On 22 January 1864, Austria and Prussia had announced the movement of their troops through Holstein, the southernmost duchy of Denmark, north to the adjacent duchy of Schleswig (The Times, 23 January 1864, p. 8). With a protocol signed in London in 1852, Britain and other European powers had played a role in increasing Denmark’s parliamentary control over the contested region. While Britain continued to support Denmark, Queen Victoria at ‘the Palace’ was closely related through marriage to both claimants, but sympathised with Prussia (see Pakula 1996, p. 203).
In 1864, the province of Venetia was not yet unified with Italy and was still occupied by Austria (EB; see also, for example, The Times, 24 January 1864, p. 2).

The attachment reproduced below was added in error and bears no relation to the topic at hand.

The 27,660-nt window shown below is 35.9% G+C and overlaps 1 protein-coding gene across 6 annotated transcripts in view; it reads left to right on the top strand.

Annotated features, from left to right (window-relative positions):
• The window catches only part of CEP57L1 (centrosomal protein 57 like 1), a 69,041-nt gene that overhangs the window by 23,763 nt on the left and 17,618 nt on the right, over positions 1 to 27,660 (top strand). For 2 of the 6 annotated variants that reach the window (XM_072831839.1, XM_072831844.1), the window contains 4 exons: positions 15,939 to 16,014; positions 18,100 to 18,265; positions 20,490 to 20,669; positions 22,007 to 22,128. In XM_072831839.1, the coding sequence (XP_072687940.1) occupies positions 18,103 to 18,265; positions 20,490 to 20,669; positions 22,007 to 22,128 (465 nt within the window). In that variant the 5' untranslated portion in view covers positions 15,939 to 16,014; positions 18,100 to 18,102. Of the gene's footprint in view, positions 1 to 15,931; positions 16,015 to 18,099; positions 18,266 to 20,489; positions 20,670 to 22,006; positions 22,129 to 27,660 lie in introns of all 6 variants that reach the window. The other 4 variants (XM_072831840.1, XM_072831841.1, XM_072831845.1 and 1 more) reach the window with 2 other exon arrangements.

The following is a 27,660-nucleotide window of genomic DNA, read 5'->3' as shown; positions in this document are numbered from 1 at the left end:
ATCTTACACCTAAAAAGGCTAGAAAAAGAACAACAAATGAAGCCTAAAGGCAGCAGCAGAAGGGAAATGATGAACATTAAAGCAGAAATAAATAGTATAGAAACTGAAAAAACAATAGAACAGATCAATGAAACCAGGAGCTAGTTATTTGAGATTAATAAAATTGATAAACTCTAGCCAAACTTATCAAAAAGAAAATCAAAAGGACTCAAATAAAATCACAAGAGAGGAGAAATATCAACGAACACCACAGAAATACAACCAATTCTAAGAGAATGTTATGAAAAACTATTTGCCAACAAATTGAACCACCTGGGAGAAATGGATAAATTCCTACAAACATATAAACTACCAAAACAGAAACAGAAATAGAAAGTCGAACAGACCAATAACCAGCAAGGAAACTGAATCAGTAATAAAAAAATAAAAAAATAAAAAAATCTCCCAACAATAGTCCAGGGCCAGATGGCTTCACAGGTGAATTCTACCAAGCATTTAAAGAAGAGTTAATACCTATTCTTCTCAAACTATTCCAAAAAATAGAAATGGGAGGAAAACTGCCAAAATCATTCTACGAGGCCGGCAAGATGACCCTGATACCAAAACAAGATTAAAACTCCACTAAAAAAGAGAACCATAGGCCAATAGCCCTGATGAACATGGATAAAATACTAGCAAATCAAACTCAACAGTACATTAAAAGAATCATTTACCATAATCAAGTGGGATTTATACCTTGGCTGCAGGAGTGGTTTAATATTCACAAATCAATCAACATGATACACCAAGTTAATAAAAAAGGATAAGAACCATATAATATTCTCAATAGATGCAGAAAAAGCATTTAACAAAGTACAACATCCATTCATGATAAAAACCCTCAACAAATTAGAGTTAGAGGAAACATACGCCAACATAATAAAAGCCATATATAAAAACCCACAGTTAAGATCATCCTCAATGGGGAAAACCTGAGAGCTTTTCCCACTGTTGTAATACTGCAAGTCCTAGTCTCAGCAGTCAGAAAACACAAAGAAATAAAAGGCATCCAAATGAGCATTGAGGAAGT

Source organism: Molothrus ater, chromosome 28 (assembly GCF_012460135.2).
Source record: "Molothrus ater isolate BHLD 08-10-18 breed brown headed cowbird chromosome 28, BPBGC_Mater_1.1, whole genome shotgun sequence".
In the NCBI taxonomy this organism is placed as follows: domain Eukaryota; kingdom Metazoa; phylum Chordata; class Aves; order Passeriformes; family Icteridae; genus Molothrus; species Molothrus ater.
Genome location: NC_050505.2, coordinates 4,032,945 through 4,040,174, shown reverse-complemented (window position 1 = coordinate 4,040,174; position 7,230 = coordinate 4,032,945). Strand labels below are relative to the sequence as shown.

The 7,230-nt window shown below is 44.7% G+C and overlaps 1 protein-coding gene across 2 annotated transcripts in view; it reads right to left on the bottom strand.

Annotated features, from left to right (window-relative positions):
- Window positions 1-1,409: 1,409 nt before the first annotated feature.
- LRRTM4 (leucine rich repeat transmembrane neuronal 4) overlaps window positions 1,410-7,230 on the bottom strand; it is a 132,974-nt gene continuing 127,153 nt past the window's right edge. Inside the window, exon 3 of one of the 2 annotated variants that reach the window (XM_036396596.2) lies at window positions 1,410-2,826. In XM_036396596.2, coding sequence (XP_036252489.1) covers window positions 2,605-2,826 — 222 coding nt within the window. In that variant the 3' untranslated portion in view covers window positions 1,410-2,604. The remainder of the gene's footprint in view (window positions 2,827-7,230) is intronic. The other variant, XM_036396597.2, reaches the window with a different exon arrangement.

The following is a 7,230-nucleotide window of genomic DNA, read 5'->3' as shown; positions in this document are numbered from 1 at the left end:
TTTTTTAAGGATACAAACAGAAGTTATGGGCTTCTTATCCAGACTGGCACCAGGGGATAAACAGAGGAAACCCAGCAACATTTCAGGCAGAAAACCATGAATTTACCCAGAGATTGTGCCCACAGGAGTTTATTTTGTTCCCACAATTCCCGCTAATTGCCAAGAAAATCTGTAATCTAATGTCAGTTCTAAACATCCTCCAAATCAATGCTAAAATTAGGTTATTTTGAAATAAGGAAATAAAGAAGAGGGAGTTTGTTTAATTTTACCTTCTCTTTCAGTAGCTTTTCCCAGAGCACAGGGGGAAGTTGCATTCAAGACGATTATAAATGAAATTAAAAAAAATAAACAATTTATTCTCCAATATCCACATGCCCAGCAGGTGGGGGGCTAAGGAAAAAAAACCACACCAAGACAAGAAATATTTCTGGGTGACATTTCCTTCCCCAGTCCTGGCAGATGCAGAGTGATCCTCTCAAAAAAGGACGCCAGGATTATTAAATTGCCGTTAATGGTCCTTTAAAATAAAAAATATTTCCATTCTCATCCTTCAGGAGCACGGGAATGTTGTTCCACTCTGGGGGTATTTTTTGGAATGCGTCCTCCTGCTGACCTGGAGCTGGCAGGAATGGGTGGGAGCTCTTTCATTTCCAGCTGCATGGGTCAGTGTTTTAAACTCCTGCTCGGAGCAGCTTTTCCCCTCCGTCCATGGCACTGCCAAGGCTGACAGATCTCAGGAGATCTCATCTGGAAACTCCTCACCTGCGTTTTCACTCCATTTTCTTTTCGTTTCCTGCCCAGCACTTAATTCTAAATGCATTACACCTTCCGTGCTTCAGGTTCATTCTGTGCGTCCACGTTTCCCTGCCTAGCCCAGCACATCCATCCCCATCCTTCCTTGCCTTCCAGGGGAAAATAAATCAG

William Gifford Palgrave was the son of Elizabeth Palgrave, sister of Hooker’s mother, Maria.
Napoleon III (1808–73), emperor of France.
Palgrave published Narrative of a year’s journey through central and eastern Arabia (1862–1863) in 1865 (Palgrave 1865); this was followed by nine more editions. A translation was published in France, not Belgium (Palgrave 1866); this was followed by two more editions. See Allan 1972.
Hooker may be responding, in part, to a negative review in the Reader, 26 December 1863, pp. 752–3, of John Hanning Speke’s Journal of the discovery of the source of the Nile (Speke 1863).


Allan, Mea. 1972. Palgrave of Arabia. The life of William Gifford Palgrave 1826–88. London: Macmillan.

Bonney, T. G. 1919. Annals of the Philosophical Club of the Royal Society written from its minute books. London: Macmillan.

Calendar: A calendar of the correspondence of Charles Darwin, 1821–1882. With supplement. 2d edition. Edited by Frederick Burkhardt et al. Cambridge: Cambridge University Press. 1994.

Correspondence: The correspondence of Charles Darwin. Edited by Frederick Burkhardt et al. 29 vols to date. Cambridge: Cambridge University Press. 1985–.